War of the Rebellion: Serial 072 Page 0144 THE ATLANTA CAMPAIGN. Chapter L

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The roads were so full of wagons that Palmer's corps could not get into position by night of the 25th, but on the morning of the 26th Johnston's division, of the Fourteenth Corps, was moved up to within a short distance of Hooker's and Howard's commands, and was posted in reserve. Davis' division, Fourteenth Corps, which had reported back to its command (it having been relieved at Rome by troops from the Army of the Tennessee), was sent by General Palmer to move on Dallas by the most direct road from where he then was to support General McPherson's command, and communicate with the right of General Hooker. Baird's division, of the Fourteenth Corps, was left at Burnt Hickory to protect the trains at that point and the rear of the army. McCook's division of cavalry met the enemy's cavalry on the road leading from Burnt Hickory to Marietta near its intersection with the lower Dallas and Allatoona road. McCook's troops skirmished heavily with the force opposing them, inflicting on them considerable loss and capturing 52 prisoners, from whom it was ascertained that the whole of Wheeler's cavalry was posted on the right of the rebel army. The left of General Howard's corps was swung around to the right, occupying a line of hills running nearly perpendicular to the line occupied by Hooker on the 25th, thereby threatening the enemy's right. The Twenty-third Army Corps, Major-General Schofield commanding, was posted on the left of my command, Schofield's left extending to and covering the road leading from Allatoona to Dallas, via New Hope Church. There was light skirmishing all day while Howard and Schofield were working into position, and at dark on the 16th Howard's left connected with Schofield's right. In the mean time trains were brought up and rations and ammunition issued where practicable. Strong breast-work were thrown up all along the line, the men working cheerfully to resist any attack the enemy might see fit to make.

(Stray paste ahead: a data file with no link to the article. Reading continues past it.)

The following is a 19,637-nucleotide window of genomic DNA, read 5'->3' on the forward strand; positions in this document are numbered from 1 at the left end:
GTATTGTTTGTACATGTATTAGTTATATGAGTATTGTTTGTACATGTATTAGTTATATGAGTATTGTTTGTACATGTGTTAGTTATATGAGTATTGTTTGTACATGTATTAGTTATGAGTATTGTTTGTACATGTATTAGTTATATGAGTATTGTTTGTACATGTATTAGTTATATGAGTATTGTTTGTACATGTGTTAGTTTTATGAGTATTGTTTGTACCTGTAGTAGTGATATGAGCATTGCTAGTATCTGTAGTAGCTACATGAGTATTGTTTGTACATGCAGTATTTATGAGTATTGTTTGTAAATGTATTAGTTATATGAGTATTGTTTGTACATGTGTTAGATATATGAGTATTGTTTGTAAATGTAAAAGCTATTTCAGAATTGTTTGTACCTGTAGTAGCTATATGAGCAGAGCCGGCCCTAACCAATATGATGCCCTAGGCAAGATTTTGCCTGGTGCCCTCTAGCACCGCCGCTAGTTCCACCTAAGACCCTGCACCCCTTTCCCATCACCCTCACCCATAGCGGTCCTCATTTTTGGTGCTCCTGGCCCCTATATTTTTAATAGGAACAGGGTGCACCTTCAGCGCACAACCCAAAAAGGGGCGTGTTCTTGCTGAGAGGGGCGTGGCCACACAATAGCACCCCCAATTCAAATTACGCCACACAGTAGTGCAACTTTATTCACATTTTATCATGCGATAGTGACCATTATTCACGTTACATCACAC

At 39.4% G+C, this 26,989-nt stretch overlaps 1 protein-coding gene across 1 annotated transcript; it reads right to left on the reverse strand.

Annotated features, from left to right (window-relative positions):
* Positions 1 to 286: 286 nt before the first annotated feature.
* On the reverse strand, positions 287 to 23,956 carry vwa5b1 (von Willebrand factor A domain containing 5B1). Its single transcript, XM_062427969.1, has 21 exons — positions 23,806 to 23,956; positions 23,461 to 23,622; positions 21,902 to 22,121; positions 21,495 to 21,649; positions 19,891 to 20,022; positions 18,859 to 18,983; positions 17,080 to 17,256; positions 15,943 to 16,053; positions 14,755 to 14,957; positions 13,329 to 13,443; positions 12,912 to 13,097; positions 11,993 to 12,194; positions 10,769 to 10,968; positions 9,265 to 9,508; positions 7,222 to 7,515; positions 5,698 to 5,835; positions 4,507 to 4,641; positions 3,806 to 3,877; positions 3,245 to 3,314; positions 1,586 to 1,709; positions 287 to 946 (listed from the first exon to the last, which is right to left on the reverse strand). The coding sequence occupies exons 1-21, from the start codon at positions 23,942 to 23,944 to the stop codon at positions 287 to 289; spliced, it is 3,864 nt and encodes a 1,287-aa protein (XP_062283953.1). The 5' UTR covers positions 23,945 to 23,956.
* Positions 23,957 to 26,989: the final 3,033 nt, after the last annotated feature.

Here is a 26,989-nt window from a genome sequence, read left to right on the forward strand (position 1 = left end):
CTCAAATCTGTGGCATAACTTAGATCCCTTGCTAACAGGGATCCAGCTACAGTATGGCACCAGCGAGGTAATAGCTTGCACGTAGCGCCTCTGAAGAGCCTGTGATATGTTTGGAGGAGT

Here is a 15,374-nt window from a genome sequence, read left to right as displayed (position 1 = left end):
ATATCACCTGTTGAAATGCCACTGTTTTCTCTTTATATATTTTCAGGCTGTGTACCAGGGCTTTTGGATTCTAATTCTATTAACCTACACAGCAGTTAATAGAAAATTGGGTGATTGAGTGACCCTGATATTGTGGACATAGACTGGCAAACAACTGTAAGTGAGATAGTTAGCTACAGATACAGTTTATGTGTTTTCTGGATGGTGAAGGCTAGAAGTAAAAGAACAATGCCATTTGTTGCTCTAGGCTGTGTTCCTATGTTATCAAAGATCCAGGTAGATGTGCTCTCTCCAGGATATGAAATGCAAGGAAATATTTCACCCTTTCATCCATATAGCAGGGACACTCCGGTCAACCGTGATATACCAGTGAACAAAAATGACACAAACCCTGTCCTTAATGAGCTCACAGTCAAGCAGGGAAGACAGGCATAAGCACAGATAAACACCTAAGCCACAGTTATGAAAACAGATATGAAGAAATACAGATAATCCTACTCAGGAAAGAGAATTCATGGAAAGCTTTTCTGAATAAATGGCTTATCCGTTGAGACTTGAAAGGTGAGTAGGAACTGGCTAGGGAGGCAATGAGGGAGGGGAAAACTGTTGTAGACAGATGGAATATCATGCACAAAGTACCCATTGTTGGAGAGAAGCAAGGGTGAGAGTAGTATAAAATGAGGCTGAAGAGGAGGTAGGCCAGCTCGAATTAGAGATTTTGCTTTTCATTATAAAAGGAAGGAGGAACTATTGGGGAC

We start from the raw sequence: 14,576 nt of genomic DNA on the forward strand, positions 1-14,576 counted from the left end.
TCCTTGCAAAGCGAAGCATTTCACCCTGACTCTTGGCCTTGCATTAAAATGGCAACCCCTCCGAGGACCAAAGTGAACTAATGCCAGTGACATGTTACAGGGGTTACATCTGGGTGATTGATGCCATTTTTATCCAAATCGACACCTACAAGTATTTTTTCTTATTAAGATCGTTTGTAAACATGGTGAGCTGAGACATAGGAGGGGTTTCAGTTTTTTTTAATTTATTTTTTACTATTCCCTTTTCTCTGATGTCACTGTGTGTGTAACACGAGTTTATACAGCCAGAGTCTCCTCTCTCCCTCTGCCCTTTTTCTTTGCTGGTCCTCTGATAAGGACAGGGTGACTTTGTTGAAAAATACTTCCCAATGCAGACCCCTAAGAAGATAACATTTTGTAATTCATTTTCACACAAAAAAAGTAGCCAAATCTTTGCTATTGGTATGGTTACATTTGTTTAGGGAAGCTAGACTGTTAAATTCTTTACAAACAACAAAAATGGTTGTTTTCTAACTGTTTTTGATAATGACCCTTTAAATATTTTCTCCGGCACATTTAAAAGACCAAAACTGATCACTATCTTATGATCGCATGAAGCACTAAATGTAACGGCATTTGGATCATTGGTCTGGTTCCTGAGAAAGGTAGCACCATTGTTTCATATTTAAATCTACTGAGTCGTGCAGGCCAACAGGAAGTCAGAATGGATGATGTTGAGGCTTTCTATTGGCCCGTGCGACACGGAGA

On the 27th, in accordance with instructions given by the major-general commanding the Military Division of the Mississippi, Hooker's and Howard's corps pressed the enemy, supported by considerable artillery firing. Wood's division, of Howard's corps, supported by Johnston's division, of palmer's corps, was move to the left Schofield's line and swung around toward the right, attacking the enemy's right flank and driving him into his rifle-pits, with considerable loss, however, to our troops. Our men had to contend with an almost hidden foe, the ground being cut up into ravines and covered by a dense forest filled with undergrowth; but notwithstanding all the difficulties of the country both officers and men did their work nobly, and having assumed a position were not to be moved from it. The enemy came out of his works in front of Newton's division, of Howard's corps, attacking Wagner's and Kimball's brigades, but was driven back after a short and warm contest. General Davis occupied Dallas with his division on the afternoon of the 27th, skirmishing with the enemy and driving him as far as he could without losing his connection with General McPherson. Davis reported that after skirmishing all the afternoon he developed the enemy in force and strongly posted in front of his (Davis') left, with a battery in position on a hill commanding the road between him and General Hooker. Davis had, however, cut a road through the forest to his rear, by which he could communicate safely with Hooker. During the night of the 17th the enemy attacked Davis and was repulsed after a sharp fight, leaving behind him a few